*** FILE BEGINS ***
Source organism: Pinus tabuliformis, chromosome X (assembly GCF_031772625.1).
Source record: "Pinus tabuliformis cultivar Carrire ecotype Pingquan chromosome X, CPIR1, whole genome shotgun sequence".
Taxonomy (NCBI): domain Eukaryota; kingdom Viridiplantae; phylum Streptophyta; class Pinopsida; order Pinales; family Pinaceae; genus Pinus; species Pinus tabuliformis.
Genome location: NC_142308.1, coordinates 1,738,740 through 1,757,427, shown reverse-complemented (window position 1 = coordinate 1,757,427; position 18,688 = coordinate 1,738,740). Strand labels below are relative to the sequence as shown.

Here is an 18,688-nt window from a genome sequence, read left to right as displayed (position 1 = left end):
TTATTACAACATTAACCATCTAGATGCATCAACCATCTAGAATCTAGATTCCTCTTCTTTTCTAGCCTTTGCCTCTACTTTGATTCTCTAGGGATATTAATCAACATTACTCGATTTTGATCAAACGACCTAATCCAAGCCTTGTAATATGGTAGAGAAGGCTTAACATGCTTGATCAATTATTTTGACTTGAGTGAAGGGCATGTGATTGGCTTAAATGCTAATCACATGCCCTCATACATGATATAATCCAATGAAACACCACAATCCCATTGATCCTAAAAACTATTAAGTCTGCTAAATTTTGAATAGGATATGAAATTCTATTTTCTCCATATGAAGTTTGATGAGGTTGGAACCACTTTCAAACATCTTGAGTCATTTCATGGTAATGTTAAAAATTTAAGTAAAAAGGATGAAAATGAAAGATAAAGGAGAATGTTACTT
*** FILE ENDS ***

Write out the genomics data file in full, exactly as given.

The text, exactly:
Source organism: Pinus tabuliformis, chromosome X (assembly GCF_031772625.1).
Source record: "Pinus tabuliformis cultivar Carrire ecotype Pingquan chromosome X, CPIR1, whole genome shotgun sequence".
Taxonomy (NCBI): domain Eukaryota; kingdom Viridiplantae; phylum Streptophyta; class Pinopsida; order Pinales; family Pinaceae; genus Pinus; species Pinus tabuliformis.
Genome location: NC_142308.1, coordinates 1,738,740 through 1,757,427, shown reverse-complemented (window position 1 = coordinate 1,757,427; position 18,688 = coordinate 1,738,740). Strand labels below are relative to the sequence as shown.

Here is an 18,688-nt window from a genome sequence, read left to right as displayed (position 1 = left end):
TTATTACAACATTAACCATCTAGATGCATCAACCATCTAGAATCTAGATTCCTCTTCTTTTCTAGCCTTTGCCTCTACTTTGATTCTCTAGGGATATTAATCAACATTACTCGATTTTGATCAAACGACCTAATCCAAGCCTTGTAATATGGTAGAGAAGGCTTAACATGCTTGATCAATTATTTTGACTTGAGTGAAGGGCATGTGATTGGCTTAAATGCTAATCACATGCCCTCATACATGATATAATCCAATGAAACACCACAATCCCATTGATCCTAAAAACTATTAAGTCTGCTAAATTTTGAATAGGATATGAAATTCTATTTTCTCCATATGAAGTTTGATGAGGTTGGAACCACTTTCAAACATCTTGAGTCATTTCATGGTAATGTTAAAAATTTAAGTAAAAAGGATGAAAATGAAAGATAAAGGAGAATGTTACTT